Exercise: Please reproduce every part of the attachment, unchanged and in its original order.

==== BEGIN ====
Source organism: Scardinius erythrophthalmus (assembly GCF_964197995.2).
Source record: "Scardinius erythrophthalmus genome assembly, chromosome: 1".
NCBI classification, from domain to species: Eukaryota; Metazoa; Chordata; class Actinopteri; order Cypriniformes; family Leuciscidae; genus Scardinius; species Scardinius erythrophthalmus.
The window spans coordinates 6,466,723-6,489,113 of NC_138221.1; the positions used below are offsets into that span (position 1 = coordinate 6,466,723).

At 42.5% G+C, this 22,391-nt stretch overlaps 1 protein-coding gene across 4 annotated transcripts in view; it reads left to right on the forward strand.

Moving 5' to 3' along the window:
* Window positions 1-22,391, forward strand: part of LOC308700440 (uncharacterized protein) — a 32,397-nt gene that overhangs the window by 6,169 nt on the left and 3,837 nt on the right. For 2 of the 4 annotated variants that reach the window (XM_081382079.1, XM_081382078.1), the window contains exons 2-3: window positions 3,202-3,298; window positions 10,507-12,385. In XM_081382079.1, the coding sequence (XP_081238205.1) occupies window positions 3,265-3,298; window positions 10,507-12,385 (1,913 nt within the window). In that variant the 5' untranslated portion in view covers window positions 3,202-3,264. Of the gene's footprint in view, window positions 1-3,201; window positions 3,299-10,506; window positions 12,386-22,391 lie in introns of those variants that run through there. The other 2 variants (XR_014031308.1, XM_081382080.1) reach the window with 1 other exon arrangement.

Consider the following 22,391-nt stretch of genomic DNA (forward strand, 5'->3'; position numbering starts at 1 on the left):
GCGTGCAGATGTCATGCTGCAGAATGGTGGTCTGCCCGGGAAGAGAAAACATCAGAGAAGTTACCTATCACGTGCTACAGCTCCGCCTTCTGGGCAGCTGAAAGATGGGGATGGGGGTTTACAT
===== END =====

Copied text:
Source organism: Scardinius erythrophthalmus (assembly GCF_964197995.2).
Source record: "Scardinius erythrophthalmus genome assembly, chromosome: 1".
NCBI classification, from domain to species: Eukaryota; Metazoa; Chordata; class Actinopteri; order Cypriniformes; family Leuciscidae; genus Scardinius; species Scardinius erythrophthalmus.
The window spans coordinates 6,466,723-6,489,113 of NC_138221.1; the positions used below are offsets into that span (position 1 = coordinate 6,466,723).

At 42.5% G+C, this 22,391-nt stretch overlaps 1 protein-coding gene across 4 annotated transcripts in view; it reads left to right on the forward strand.

Moving 5' to 3' along the window:
* Window positions 1-22,391, forward strand: part of LOC308700440 (uncharacterized protein) — a 32,397-nt gene that overhangs the window by 6,169 nt on the left and 3,837 nt on the right. For 2 of the 4 annotated variants that reach the window (XM_081382079.1, XM_081382078.1), the window contains exons 2-3: window positions 3,202-3,298; window positions 10,507-12,385. In XM_081382079.1, the coding sequence (XP_081238205.1) occupies window positions 3,265-3,298; window positions 10,507-12,385 (1,913 nt within the window). In that variant the 5' untranslated portion in view covers window positions 3,202-3,264. Of the gene's footprint in view, window positions 1-3,201; window positions 3,299-10,506; window positions 12,386-22,391 lie in introns of those variants that run through there. The other 2 variants (XR_014031308.1, XM_081382080.1) reach the window with 1 other exon arrangement.

Consider the following 22,391-nt stretch of genomic DNA (forward strand, 5'->3'; position numbering starts at 1 on the left):
GCGTGCAGATGTCATGCTGCAGAATGGTGGTCTGCCCGGGAAGAGAAAACATCAGAGAAGTTACCTATCACGTGCTACAGCTCCGCCTTCTGGGCAGCTGAAAGATGGGGATGGGGGTTTACAT